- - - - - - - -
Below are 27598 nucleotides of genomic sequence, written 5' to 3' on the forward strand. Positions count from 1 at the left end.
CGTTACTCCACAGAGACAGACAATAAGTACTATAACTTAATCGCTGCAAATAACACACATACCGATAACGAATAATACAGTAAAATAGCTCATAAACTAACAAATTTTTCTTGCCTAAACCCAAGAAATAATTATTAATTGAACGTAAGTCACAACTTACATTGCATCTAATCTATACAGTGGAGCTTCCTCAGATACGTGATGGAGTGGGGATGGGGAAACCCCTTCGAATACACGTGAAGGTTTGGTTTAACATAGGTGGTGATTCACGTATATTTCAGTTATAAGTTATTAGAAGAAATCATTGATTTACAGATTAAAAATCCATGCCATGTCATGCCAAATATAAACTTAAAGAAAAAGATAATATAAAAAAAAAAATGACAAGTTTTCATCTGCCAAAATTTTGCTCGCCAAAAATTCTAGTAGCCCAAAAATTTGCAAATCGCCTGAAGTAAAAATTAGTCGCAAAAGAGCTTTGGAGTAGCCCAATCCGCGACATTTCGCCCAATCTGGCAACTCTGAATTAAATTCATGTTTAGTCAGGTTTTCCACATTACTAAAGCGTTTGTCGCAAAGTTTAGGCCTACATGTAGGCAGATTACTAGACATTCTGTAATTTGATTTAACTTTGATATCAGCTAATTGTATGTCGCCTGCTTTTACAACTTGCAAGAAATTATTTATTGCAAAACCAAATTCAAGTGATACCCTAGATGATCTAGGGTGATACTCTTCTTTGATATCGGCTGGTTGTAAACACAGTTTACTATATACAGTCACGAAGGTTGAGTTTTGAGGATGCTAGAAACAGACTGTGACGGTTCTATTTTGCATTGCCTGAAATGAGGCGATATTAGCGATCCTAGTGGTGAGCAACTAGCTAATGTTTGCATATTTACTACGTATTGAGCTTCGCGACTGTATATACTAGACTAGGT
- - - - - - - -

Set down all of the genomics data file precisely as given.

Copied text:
Below are 27598 nucleotides of genomic sequence, written 5' to 3' on the forward strand. Positions count from 1 at the left end.
CGTTACTCCACAGAGACAGACAATAAGTACTATAACTTAATCGCTGCAAATAACACACATACCGATAACGAATAATACAGTAAAATAGCTCATAAACTAACAAATTTTTCTTGCCTAAACCCAAGAAATAATTATTAATTGAACGTAAGTCACAACTTACATTGCATCTAATCTATACAGTGGAGCTTCCTCAGATACGTGATGGAGTGGGGATGGGGAAACCCCTTCGAATACACGTGAAGGTTTGGTTTAACATAGGTGGTGATTCACGTATATTTCAGTTATAAGTTATTAGAAGAAATCATTGATTTACAGATTAAAAATCCATGCCATGTCATGCCAAATATAAACTTAAAGAAAAAGATAATATAAAAAAAAAAATGACAAGTTTTCATCTGCCAAAATTTTGCTCGCCAAAAATTCTAGTAGCCCAAAAATTTGCAAATCGCCTGAAGTAAAAATTAGTCGCAAAAGAGCTTTGGAGTAGCCCAATCCGCGACATTTCGCCCAATCTGGCAACTCTGAATTAAATTCATGTTTAGTCAGGTTTTCCACATTACTAAAGCGTTTGTCGCAAAGTTTAGGCCTACATGTAGGCAGATTACTAGACATTCTGTAATTTGATTTAACTTTGATATCAGCTAATTGTATGTCGCCTGCTTTTACAACTTGCAAGAAATTATTTATTGCAAAACCAAATTCAAGTGATACCCTAGATGATCTAGGGTGATACTCTTCTTTGATATCGGCTGGTTGTAAACACAGTTTACTATATACAGTCACGAAGGTTGAGTTTTGAGGATGCTAGAAACAGACTGTGACGGTTCTATTTTGCATTGCCTGAAATGAGGCGATATTAGCGATCCTAGTGGTGAGCAACTAGCTAATGTTTGCATATTTACTACGTATTGAGCTTCGCGACTGTATATACTAGACTAGGT